Data Doctors: The facts on cash-back websites

Q: Are those cash-back websites a scam or are they safe to use?

A: The internet has become such a huge way to get scammed that the adage “If it sounds too good to be true, it probably is” has been ingrained into our collective psyche.

A good dose of skepticism will serve you well as it pertains to rewards-based websites, but the good news is that there are many legitimate resources you can use when you make online purchases.

Affiliate marketing

In most cases, you sign up for a free account that allows the site to track your purchases when you use their portal.

As long as you start from your portal whenever you make a purchase, the reward or cashback is tracked for you automatically.

They generally don’t sell you things directly; they have an affiliate relationship with thousands of online retailers — which is where the rewards come from.

The concept of affiliate marketing started in the mid 1990s and has become a common way for new products and retailers to generate sales.

When an affiliate sends a customer to the retailer’s website, and they make a purchase, the affiliate is paid a small commission.

This has become so popular because the retailer only pays the affiliate when a purchase is made, which means that marketing expenses can be directly correlated to sales.

Most cash-back websites are simply splitting the commission they get from the retailer with the buyer.

Past and present

One of the first big websites to use the “cash back” model was, which launched in 1999 and became popular with avid online shoppers.

In 2014, Ebates was acquired by Rakuten, which now claims to have more than 12 million members and more than 2,500 retailers in their system.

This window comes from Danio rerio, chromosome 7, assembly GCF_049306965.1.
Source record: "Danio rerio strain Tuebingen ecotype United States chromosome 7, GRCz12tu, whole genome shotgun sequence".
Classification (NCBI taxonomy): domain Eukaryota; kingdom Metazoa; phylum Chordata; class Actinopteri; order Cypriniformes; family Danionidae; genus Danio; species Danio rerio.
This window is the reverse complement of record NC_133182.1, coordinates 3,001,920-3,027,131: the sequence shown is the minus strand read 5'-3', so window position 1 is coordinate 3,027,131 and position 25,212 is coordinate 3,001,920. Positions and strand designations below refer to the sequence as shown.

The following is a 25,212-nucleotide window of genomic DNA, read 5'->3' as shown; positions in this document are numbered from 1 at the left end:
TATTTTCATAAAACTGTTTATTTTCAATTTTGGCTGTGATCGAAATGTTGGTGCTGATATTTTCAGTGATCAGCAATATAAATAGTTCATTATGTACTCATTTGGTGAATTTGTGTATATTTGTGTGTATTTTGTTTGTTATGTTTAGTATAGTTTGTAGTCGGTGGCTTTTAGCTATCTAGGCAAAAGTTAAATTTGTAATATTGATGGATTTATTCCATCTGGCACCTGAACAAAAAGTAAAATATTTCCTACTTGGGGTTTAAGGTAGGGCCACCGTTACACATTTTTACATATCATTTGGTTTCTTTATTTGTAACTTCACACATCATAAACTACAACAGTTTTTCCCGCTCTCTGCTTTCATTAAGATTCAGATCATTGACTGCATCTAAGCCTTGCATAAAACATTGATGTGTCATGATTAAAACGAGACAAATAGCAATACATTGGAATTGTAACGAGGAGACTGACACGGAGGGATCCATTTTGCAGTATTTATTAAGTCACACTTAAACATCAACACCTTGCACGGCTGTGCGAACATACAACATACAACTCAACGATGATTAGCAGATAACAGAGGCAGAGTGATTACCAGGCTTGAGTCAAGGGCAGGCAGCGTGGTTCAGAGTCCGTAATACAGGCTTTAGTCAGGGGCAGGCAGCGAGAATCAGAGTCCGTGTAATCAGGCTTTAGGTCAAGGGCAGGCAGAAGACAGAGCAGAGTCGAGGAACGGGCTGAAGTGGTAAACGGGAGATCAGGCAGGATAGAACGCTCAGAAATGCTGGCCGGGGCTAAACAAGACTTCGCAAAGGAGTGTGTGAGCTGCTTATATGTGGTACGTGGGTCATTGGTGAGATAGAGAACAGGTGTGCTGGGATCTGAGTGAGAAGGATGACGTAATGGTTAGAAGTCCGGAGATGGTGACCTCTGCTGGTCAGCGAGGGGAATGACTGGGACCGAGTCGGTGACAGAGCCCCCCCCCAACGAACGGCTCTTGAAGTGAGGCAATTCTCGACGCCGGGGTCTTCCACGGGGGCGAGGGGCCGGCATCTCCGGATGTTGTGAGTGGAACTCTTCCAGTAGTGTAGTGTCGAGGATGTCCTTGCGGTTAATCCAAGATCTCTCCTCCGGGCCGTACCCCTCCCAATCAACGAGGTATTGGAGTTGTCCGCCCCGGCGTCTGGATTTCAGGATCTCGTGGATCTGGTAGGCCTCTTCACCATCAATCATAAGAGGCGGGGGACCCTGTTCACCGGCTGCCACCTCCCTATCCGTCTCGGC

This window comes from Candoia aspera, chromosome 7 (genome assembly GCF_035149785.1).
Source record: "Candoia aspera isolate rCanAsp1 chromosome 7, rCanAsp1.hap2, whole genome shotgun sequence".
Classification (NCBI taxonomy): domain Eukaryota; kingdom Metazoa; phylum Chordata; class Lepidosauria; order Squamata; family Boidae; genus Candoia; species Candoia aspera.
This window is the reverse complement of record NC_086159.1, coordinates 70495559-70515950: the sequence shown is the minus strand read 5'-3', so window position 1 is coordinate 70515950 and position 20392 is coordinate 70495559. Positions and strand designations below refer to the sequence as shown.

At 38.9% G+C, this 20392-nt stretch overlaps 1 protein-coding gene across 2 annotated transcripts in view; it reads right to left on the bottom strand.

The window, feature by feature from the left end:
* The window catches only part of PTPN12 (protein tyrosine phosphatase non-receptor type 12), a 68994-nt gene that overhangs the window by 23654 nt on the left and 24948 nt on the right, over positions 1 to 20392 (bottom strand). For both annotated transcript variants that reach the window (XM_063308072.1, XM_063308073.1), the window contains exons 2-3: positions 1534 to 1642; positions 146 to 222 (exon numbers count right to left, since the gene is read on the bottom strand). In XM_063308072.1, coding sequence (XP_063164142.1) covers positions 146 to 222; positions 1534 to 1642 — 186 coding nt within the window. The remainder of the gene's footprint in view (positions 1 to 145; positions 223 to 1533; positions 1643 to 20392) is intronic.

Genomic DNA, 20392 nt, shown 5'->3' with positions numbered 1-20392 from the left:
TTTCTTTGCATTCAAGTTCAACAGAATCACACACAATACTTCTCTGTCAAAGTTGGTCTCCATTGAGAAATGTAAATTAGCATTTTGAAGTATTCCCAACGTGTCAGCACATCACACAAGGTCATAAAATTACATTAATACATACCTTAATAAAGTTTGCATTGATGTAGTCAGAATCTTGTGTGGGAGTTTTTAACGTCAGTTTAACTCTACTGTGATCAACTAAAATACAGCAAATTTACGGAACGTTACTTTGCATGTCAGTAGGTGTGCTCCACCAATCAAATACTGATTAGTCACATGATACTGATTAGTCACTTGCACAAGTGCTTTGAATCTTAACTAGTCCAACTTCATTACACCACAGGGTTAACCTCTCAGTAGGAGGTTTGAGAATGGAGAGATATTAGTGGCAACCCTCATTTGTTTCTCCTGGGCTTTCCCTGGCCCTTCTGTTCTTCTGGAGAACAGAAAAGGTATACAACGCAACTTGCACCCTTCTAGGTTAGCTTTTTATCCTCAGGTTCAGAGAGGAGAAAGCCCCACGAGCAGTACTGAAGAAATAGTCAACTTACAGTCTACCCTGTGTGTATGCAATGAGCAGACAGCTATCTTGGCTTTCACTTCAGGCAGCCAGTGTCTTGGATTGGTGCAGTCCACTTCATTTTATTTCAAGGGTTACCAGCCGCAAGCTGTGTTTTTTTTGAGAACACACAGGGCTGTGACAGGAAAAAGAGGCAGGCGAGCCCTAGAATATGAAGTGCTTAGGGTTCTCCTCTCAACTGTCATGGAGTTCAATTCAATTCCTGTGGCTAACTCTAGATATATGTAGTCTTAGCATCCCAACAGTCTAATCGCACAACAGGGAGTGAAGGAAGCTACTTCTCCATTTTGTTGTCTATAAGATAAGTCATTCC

Rakuten also offers cashback for in-store purchases of items available via their mobile app.

Another popular shopping website called RetailMeNot began in 2006, focused on finding coupon codes for thousands of popular items. Coupon codes provided additional savings, but often they had expired, so you had to manually check to see whether they worked before checking out.

Today, just about every cash-back tool provides automatic lookups for valid coupon codes as well.

Another popular tool called Honey started out as a coupon-code finder and evolved into a rewards system as well. PayPal acquired it in 2020 for roughly $4 billion, which goes to show you how profitable this business model has become.

Other popular rewards websites include BeFrugal and MrRebates; if you want to save for college, there’s Upromise.

There are many how-to blogs online if you want to learn more about which resources to use, and other helpful tools such as Slickdeals, which can be used in conjunction with cashback sites.

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